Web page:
vary greatly as to magnitude and can be both under and
overstated. While the results are not sufficiently precise
for an audit adjustment (in fact, no adjustment may be needed),
results such as these demonstrate that accounting controls,
if they exist, are ineffective. In addition, the result
questions whether sufficient evidence has been obtained.
Example
6. If both confidence limits are positive
(or both negative) and both exceed the tolerable misstatement,
then the auditor would decide that misstatement indeed exceeds
the tolerable amount. In this case, where the overstatement
may range from $800,000 to $1,600,000, an adjusting journal
entry would be likely. (See the Exhibit,
Figure 6.)
Statistical
Sampling and Audit Actions
The
auditor has three courses of action when a misstatement
is discovered:

Waive the misstatement

Do more work

Propose an adjusting journal entry.
The
question of whether the sample evidence is sufficient for
an audit conclusion about the population depends upon the
size of the confidence interval and the amount of tolerable
misstatement. If the length of the interval (from LCL to
UCL) is less than twice the tolerable misstatement, then
there is some materially correct value within the interval.
The auditor’s objective is not to estimate the amount
of misstatement with pinpoint precision. If an adjustment
is to be made, the auditor should be able to propose an
amount that will reduce any remaining misstatement to an
amount that is no greater than the tolerable misstatement.
Given
the risk level specified by the auditor when evaluating
the sample, an adjusting journal entry (AJE) can be proposed
that reduces the misstatement in the population to an amount
that is no greater than the tolerable misstatement. Suppose
that a 90% confidence interval yields a lower limit of $800,000
and an upper limit of $1,600,000, and that the tolerable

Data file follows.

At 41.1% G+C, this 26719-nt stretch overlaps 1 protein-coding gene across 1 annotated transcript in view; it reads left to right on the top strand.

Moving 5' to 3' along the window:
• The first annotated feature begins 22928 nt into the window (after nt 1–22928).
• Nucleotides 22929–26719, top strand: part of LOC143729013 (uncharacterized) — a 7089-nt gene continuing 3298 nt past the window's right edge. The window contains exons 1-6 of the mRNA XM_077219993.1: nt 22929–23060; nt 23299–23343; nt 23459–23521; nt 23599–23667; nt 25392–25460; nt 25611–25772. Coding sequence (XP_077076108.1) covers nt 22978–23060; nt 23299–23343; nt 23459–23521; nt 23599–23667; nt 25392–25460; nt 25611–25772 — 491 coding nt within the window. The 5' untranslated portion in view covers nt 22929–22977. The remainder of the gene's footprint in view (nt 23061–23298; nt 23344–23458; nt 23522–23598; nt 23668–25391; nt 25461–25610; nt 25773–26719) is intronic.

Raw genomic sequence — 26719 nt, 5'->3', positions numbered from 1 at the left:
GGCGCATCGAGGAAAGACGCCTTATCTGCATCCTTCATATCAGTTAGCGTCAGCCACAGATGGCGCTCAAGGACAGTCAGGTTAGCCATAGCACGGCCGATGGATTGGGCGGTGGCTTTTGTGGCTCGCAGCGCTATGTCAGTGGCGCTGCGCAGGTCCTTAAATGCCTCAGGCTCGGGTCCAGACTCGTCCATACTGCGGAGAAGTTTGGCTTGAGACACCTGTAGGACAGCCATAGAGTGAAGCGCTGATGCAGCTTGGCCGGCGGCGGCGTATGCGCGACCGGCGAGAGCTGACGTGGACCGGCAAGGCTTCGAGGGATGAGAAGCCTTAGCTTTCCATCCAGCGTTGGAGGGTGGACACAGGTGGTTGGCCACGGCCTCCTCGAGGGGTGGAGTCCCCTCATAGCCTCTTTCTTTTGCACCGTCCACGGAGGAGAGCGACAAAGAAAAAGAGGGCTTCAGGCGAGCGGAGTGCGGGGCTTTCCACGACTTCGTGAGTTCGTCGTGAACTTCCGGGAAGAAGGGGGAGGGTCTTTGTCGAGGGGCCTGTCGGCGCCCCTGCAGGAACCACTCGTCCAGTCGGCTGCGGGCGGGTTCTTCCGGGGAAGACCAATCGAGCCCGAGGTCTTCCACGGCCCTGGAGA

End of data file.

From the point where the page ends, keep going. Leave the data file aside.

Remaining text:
misstatement is $600,000. The range of the interval ($800,000)
is less than two times the tolerable misstatement. Exhibit
Figure 7 shows that a materially correct AJE can be booked
within a range of values from $1 million to $1,400,000.
In other words, any value within the confidence interval
would be a tolerably correct AJE if both confidence limits
are within the tolerable misstatement of the proposed adjustment.
The risk would be no greater than the specified estimation
risk.
Examination
of Figure 7 should make it evident why twosided interval
estimation is important in cases where adjusting journal
entries are being considered. Auditing literature has, in
recent years, focused exclusively on the upper confidence
limit of misstatement (that is, the confidence limit further
from zero). Such a focus does not provide adequate basis
for proposing sufficiently correct adjustments. By looking
at only the upper limit, the auditor could inadvertently
propose too large an adjustment, turning a case that was
intolerably overstated into one that is intolerably understated.
Only by reference to the lower confidence limit can the
auditor avoid such an outcome. The Audit Guide is not clear
regarding the foregoing, providing only a onesentence approach
to audit adjustments (AAGSAM 7.36).
Does
Statistical Sampling Undermine Auditor Judgment?
Many
auditors continue to resist applying statistical sampling.
In addition to objections to the cost of training, the cost
of sample selection, and the cost of sample evaluation,
some auditors have expressed concern that statistical sampling
impedes auditor judgment. This assertion is no truer than
the assertion that laboratory biopsy is an impediment to
a physician’s exercise of judgment. Auditor judgment
is essential in several key respects: in deciding tolerable
misstatement, in choosing the method for selecting the sample,
in analyzing and assessing the population’s characteristics
(such as the expected misstatement and variability of misstatement
amounts), in deciding the appropriate risk level, and in
deciding the method of estimation. If the auditor suspects
that some population categories are more likely to contain
misstatement, a sampling plan to accommodate such judgments
can be devised.
Judgment
is not applied in the random selection process, which is
left to the operation of the laws of chance, and in the
construction of the confidence interval after the sample
results are available.
The
ASB and the Public Company Accounting Oversight Board should
provide explicit recognition of the superiority of statistical
sampling in situations where the auditor has no specific
knowledge as to the location and amounts of individual misstatements
in an accounting population. The recently published Audit
Guide, which “includes increased coverage of nonstatistical
audit sampling,” is a step in the wrong direction.
It is time for the profession to acknowledge that audit
sampling is a decision tool that calls for the application
of objective, defensible techniques, not guesswork.
Neal
B. Hitzig, PhD, CPA, is professor of accounting and
information systems at Queens College (CUNY). He is a member
of the Auditing Standards and Procedures Committee of the
NYSSCPA and a retired partner of Ernst & Young.